Thursday, April 24, 2014
The Associated Press
BOSTON — The Boston Celtics are looking across town for inspiration as they attempt to become the first NBA team to rally from an 0-3 deficit to win a playoff series.
Boston Celtics forward Brandon Bass, Celtics center Kevin Garnett (5) and Celtics guard Jason Terry (4) react to a play in Game 5 of the first-round playoff series against the Knicks. The Celtics went on to idefeat the Knicks 92-86.
Kevin Garnett didn’t call it quits when the Celtics were down 3-0, and he has to like his team’s chances with the gap cut to 3-2.
The Associated Press
Needing to win four straight games to stay alive in the playoffs, Celtics Coach Doc Rivers talked to his team about the Red Sox and their comeback against the New York Yankees in the 2004 AL championship series. Celtics guard Jason Terry invoked former Red Sox first baseman Kevin Millar and said, "If we win this next game, then anything's possible."
"We just know every game for us is a Game 7," Terry said after beating the New York Knicks 92-86 on Wednesday to cut their deficit in the best-of-seven series to 3-2. "It's all about being resilient. Do you pack up your things and go home or do you want to play another day? You got guys like Kevin (Garnett) and Paul (Pierce) who've been in a lot of playoff series, and everyone takes a life of its own.
"Obviously being down 3-0 ... we could have folded shop," Terry said. "Nobody in here is going to quit."
Only three times in NBA history has a team rallied from an 0-3 deficit to even force a seventh game: The Knicks did it in 1951 against the Rochester Royals, the Denver Nuggets came back against Utah in '94 and Portland did against Dallas in 2003. All of them lost in the seventh game.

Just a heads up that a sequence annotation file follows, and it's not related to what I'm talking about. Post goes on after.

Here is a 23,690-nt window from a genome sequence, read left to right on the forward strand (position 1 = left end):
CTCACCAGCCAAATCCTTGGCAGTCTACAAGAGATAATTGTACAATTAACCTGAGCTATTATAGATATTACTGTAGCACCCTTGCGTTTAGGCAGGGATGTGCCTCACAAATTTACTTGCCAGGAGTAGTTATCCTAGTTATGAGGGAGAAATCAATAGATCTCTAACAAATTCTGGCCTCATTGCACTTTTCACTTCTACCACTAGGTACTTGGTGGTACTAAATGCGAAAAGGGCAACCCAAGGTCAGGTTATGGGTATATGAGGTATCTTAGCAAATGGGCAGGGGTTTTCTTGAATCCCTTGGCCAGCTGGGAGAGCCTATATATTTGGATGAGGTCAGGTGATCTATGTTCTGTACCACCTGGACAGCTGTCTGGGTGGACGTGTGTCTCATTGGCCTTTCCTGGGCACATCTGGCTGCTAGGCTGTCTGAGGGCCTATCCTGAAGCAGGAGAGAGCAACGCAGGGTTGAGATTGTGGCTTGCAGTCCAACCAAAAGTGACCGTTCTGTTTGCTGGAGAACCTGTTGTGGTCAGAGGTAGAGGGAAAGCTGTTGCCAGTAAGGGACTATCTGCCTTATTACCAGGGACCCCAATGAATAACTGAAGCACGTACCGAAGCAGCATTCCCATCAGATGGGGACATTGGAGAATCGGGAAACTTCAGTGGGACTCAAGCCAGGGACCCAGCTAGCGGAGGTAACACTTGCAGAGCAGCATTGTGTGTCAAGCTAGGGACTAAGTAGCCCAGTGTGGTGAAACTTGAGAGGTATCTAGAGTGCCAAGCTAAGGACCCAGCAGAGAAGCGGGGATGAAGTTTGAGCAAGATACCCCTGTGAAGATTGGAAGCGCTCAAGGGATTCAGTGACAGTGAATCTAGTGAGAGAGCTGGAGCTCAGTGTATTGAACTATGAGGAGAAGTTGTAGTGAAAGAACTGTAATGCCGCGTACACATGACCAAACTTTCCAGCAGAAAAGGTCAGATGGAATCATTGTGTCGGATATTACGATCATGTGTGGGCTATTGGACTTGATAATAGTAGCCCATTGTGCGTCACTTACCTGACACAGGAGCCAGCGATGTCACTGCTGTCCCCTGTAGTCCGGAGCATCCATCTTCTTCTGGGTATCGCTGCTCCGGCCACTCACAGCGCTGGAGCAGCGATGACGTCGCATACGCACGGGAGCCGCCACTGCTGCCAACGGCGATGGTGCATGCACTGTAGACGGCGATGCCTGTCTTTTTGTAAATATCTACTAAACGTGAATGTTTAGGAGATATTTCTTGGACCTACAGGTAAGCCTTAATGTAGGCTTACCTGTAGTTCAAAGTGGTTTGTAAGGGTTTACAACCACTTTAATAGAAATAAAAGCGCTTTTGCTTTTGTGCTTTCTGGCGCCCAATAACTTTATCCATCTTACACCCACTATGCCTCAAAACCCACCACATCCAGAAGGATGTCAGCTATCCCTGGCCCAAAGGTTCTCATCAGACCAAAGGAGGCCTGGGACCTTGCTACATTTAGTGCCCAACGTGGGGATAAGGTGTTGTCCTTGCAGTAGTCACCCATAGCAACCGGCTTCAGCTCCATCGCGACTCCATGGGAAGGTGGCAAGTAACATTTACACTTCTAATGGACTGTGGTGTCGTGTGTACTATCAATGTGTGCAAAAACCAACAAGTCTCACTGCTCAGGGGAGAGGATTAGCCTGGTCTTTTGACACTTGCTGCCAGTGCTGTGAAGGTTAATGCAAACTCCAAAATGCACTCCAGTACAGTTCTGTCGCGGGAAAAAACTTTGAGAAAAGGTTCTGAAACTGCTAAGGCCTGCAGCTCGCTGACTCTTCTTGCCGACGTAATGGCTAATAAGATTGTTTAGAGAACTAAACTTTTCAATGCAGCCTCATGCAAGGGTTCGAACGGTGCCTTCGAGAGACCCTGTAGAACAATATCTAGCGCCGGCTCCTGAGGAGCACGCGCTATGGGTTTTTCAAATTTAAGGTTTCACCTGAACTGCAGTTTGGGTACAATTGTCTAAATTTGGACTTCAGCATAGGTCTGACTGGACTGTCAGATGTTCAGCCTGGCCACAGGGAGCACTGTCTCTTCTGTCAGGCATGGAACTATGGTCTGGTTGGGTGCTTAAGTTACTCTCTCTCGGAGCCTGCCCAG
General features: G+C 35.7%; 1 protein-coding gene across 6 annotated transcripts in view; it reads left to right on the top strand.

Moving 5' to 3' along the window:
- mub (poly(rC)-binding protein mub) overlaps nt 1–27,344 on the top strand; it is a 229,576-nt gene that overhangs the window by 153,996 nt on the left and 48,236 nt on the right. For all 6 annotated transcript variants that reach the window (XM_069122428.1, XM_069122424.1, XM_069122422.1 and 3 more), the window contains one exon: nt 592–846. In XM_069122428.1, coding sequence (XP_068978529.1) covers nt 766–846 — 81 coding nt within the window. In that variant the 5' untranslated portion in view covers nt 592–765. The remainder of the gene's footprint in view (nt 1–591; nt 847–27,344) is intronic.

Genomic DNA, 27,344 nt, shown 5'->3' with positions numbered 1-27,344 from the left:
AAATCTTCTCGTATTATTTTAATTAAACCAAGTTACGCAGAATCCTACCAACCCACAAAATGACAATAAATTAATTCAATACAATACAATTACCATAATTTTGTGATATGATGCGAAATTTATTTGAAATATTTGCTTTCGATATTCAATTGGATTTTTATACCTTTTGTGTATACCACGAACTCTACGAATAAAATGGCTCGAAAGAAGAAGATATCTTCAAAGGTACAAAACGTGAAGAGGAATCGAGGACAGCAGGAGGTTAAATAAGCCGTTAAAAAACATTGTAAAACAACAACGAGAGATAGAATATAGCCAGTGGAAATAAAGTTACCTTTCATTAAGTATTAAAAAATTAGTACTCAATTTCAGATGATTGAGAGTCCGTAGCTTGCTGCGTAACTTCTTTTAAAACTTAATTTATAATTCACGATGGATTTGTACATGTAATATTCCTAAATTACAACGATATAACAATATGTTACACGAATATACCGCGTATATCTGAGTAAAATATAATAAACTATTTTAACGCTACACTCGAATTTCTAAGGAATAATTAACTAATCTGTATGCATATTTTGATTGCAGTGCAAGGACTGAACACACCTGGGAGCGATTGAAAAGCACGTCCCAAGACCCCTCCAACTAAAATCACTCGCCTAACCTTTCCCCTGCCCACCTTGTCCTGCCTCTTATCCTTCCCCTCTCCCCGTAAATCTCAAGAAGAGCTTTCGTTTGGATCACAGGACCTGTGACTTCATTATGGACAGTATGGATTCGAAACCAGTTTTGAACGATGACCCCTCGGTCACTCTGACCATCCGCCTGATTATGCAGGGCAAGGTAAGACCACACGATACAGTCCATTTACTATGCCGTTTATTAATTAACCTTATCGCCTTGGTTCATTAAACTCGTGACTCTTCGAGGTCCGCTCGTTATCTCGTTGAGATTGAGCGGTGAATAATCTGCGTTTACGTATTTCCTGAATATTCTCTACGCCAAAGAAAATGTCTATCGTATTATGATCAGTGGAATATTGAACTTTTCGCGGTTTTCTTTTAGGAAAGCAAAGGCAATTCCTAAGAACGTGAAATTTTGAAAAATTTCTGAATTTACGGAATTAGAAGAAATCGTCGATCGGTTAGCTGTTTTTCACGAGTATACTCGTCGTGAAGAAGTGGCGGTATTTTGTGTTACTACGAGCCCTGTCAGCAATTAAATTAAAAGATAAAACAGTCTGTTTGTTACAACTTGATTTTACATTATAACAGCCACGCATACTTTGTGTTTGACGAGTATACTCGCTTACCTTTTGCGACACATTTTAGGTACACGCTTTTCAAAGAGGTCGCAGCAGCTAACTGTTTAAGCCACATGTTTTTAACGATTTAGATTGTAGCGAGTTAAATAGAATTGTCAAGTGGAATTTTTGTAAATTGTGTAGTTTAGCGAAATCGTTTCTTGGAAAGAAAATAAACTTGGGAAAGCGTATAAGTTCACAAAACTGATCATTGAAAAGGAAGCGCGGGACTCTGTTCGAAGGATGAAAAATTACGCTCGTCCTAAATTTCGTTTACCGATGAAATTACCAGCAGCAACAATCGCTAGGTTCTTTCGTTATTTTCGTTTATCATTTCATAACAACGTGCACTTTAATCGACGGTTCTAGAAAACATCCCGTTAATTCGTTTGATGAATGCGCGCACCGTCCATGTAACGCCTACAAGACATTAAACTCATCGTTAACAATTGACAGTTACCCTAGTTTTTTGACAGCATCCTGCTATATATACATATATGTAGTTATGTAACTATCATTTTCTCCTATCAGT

If the Celtics can win Game 6 on Friday night in Boston, the decisive seventh game in New York is on Sunday. Garnett said there won't be any consolation in just making it close
"Next game we lose, this is it," he said. "So I don't know what everybody is talking about getting comfortable or feeling good. It's not like we evened it up and we're going back home. We're down 3-2. So I don't know what being comfortable is about."
The Celtics have won an NBA-record 17 titles, the last in 2008, so they don't have nearly the baggage of the Red Sox team that was trying to end an 86-year title drought. In fact, it's the Knicks who are struggling against history: They haven't won a playoff series since 2000, and their last championship came in 1973.
So most of the pressure would seem to be on them.
"We didn't get it done last night, and the mood of the team is that 'Hey, there's a sense of urgency,'" Coach Mike Woodson said. "It's not going to be easy by any means going to Boston and getting a win there, but again, we still control our own destiny. We have won in Boston, so we've got to see what we're made of now."
CALL IT BAD fashion sense or poor playoff etiquette.
Woodson sure didn't like his players' decision to wear black to Game 5 of their playoff series against Boston on Wednesday night, which they expected to be the Celtics' "funeral."
Only the Celtics are still alive after winning 92-86, and Woodson said Thursday he told the Knicks to focus only on the court, not their closets.
"I made reference to our guys, we need to stay out of the paper and just concentrate on playing," Woodson said after practice, "because that's not important. What you wear doesn't have anything to do with how you play on the basketball floor."
The Knicks won the first three games of the series and perhaps got overconfident along the way. Guard J.R. Smith threw an elbow into Boston counterpart Terry's chin late in Game 3, earning a one-game suspension, then said he would have been playing golf Tuesday instead of practicing if he'd played in Game 4.
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